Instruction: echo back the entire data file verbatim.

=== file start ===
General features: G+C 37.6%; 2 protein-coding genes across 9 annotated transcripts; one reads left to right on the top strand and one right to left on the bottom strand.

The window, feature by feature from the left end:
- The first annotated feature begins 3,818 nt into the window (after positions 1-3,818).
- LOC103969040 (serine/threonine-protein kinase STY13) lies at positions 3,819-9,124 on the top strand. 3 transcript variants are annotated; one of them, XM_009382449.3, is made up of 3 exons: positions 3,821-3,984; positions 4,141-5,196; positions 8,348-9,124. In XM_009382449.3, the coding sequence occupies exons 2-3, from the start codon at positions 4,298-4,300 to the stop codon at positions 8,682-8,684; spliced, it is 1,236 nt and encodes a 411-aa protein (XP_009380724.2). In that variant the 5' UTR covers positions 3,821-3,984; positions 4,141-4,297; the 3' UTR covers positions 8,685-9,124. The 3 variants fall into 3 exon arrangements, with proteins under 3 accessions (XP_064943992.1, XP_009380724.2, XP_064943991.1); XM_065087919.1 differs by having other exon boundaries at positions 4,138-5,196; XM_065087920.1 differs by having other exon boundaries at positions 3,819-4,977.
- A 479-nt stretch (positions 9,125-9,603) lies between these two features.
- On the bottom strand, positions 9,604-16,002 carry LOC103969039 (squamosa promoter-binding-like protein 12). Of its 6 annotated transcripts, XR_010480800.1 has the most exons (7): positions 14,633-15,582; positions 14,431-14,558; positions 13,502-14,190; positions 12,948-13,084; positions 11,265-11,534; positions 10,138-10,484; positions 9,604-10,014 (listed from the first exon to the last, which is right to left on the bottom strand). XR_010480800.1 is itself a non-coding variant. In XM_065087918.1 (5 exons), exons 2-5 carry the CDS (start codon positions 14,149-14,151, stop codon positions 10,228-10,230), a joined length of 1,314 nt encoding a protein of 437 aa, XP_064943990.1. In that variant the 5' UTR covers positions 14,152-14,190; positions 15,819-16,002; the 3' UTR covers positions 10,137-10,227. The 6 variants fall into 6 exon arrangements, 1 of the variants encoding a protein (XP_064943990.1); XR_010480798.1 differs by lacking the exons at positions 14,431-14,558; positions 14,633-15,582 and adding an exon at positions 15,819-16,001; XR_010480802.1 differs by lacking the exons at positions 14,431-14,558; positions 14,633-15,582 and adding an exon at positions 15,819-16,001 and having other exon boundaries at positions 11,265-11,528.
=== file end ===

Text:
General features: G+C 37.6%; 2 protein-coding genes across 9 annotated transcripts; one reads left to right on the top strand and one right to left on the bottom strand.

The window, feature by feature from the left end:
- The first annotated feature begins 3,818 nt into the window (after positions 1-3,818).
- LOC103969040 (serine/threonine-protein kinase STY13) lies at positions 3,819-9,124 on the top strand. 3 transcript variants are annotated; one of them, XM_009382449.3, is made up of 3 exons: positions 3,821-3,984; positions 4,141-5,196; positions 8,348-9,124. In XM_009382449.3, the coding sequence occupies exons 2-3, from the start codon at positions 4,298-4,300 to the stop codon at positions 8,682-8,684; spliced, it is 1,236 nt and encodes a 411-aa protein (XP_009380724.2). In that variant the 5' UTR covers positions 3,821-3,984; positions 4,141-4,297; the 3' UTR covers positions 8,685-9,124. The 3 variants fall into 3 exon arrangements, with proteins under 3 accessions (XP_064943992.1, XP_009380724.2, XP_064943991.1); XM_065087919.1 differs by having other exon boundaries at positions 4,138-5,196; XM_065087920.1 differs by having other exon boundaries at positions 3,819-4,977.
- A 479-nt stretch (positions 9,125-9,603) lies between these two features.
- On the bottom strand, positions 9,604-16,002 carry LOC103969039 (squamosa promoter-binding-like protein 12). Of its 6 annotated transcripts, XR_010480800.1 has the most exons (7): positions 14,633-15,582; positions 14,431-14,558; positions 13,502-14,190; positions 12,948-13,084; positions 11,265-11,534; positions 10,138-10,484; positions 9,604-10,014 (listed from the first exon to the last, which is right to left on the bottom strand). XR_010480800.1 is itself a non-coding variant. In XM_065087918.1 (5 exons), exons 2-5 carry the CDS (start codon positions 14,149-14,151, stop codon positions 10,228-10,230), a joined length of 1,314 nt encoding a protein of 437 aa, XP_064943990.1. In that variant the 5' UTR covers positions 14,152-14,190; positions 15,819-16,002; the 3' UTR covers positions 10,137-10,227. The 6 variants fall into 6 exon arrangements, 1 of the variants encoding a protein (XP_064943990.1); XR_010480798.1 differs by lacking the exons at positions 14,431-14,558; positions 14,633-15,582 and adding an exon at positions 15,819-16,001; XR_010480802.1 differs by lacking the exons at positions 14,431-14,558; positions 14,633-15,582 and adding an exon at positions 15,819-16,001 and having other exon boundaries at positions 11,265-11,528.